You know how Twitter is supposed to be TV’s friend?
Things look a little less congenial today.
That’s after a pointed article in the Financial Times, where a top NBC executive says that Twitter’s most important selling point to the TV industry — “We’ll deliver eyeballs to your shows” — hasn’t panned out.
That’s a red flag for Twitter, which has been trying to create a symbiosis with the TV Industrial Complex for years, and is selling that link to investors as well.
But there’s no there there, says NBCUniversal* research chief Alan Wurtzel.
He comes to that conclusion after looking at the effect of Twitter, as well as Facebook, on NBCU’s ratings during the Winter Olympics. Wurtzel saw lots of chatter about Sochi on social media, but none of that seemed to translate to increased viewership.
The crucial quotes from Wurtzel, relayed by the FT’s Emily Steel: “Why wouldn’t I want to say to you, ‘We have a potent new way in which we can drive ratings?’” But “it just isn’t true,” he added. “I am saying the emperor wears no clothes. It is what it is. These are the numbers.”
The FT piece has plenty of caveats, and notes that it may be possible that Twitter is increasing eyeballs for programming that reaches smaller audiences — it’s easier to have more impact when you’re starting with a lower base.
And Twitter has previously pointed to research from Nielsen that said that in some cases, it thinks that Twitter has some effect — though it couldn’t say how much — on ratings.
But bear in mind that until now NBCU, like many other TV networks, has been an enthusiastic partner with Twitter. Last year the programmer and its parent company Comcast announced a “strategic partnership” that was supposed to tie the pay TV provider and its networks directly into Twitter, by giving Comcast subscribers the ability to record shows directly from Twitter, and even watch them using the service.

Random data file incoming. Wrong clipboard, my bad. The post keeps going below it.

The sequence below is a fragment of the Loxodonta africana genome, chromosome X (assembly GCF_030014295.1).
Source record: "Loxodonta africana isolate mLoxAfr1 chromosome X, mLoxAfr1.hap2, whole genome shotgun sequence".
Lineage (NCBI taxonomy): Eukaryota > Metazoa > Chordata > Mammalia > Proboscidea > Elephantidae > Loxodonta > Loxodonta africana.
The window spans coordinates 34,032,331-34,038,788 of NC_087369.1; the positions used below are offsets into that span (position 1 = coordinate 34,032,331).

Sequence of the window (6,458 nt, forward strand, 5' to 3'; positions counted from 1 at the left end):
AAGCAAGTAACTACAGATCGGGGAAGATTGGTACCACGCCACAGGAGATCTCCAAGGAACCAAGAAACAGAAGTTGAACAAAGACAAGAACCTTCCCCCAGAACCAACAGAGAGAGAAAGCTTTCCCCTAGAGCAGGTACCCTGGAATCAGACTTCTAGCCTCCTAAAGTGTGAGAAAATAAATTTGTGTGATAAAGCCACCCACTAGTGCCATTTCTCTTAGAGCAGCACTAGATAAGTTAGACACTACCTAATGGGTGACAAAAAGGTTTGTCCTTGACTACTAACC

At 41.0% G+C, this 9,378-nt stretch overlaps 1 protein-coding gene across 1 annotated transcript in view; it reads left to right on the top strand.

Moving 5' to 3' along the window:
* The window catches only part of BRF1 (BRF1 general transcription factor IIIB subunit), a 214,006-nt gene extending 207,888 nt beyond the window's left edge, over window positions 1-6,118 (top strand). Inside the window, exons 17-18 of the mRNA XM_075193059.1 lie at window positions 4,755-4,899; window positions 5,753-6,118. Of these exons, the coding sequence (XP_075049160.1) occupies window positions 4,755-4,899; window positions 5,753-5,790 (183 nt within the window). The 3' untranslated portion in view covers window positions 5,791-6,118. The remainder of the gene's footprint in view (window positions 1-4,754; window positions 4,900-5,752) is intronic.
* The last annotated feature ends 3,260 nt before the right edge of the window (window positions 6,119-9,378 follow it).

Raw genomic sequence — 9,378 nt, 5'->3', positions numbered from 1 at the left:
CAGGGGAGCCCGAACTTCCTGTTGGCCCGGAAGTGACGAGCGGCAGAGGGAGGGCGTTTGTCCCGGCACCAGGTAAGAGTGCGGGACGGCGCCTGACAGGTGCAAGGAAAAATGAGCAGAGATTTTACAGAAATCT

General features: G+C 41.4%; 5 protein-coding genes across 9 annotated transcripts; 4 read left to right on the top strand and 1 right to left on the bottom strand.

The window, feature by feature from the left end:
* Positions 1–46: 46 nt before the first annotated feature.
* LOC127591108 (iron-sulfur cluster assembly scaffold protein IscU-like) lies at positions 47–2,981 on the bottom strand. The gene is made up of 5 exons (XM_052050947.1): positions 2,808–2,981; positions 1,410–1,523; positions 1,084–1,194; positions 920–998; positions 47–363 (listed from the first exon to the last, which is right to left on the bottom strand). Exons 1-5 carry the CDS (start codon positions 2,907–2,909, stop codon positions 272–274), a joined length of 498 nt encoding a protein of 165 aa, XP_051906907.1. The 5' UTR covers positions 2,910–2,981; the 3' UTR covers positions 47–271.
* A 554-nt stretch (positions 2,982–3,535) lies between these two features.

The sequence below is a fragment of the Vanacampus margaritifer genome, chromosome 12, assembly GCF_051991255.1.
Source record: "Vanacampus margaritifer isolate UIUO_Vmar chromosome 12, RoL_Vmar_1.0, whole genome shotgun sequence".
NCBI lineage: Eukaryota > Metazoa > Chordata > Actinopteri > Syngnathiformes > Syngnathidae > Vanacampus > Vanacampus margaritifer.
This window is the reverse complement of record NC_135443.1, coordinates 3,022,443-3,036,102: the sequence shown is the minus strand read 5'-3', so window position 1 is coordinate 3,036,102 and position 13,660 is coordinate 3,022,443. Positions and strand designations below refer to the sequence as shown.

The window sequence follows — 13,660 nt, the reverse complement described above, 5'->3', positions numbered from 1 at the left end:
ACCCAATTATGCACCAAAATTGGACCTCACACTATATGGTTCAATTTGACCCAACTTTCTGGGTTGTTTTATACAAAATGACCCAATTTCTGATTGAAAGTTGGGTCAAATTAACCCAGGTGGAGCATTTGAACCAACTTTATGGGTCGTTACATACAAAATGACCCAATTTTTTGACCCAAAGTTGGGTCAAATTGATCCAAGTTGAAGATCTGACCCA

“We want to make the conversation on Twitter lead to consumption,” said Sam Schwartz, Comcast’s chief business development officer, at the time.
The best spin on this for Twitter (as well as Facebook, which has been playing catch-up when it comes to pitching itself to TV) is that there’s no reason for the TV guys to stop playing nicely with Twitter: It costs very little to experiment, and if they can find some way to make the service deliver on its promise, then it’s worth the effort.
And perhaps Twitter can find other metrics that programmers, and their advertisers, value beyond ratings. Maybe they can argue that Twitter keeps TV viewers more “engaged.”
But Twitter has made its TV ties a central part of its pitch to advertisers — it’s one of the reasons it’s on track to do more than $1 billion in revenue this year, despite user growth issues. And Twitter has used that story to help sell itself to Wall Street. If it doesn’t pan out, that’s a real problem.
*NBCUniversal is a minority investor in Revere Digital, the owner of Re/code.
This article originally appeared on Recode.net.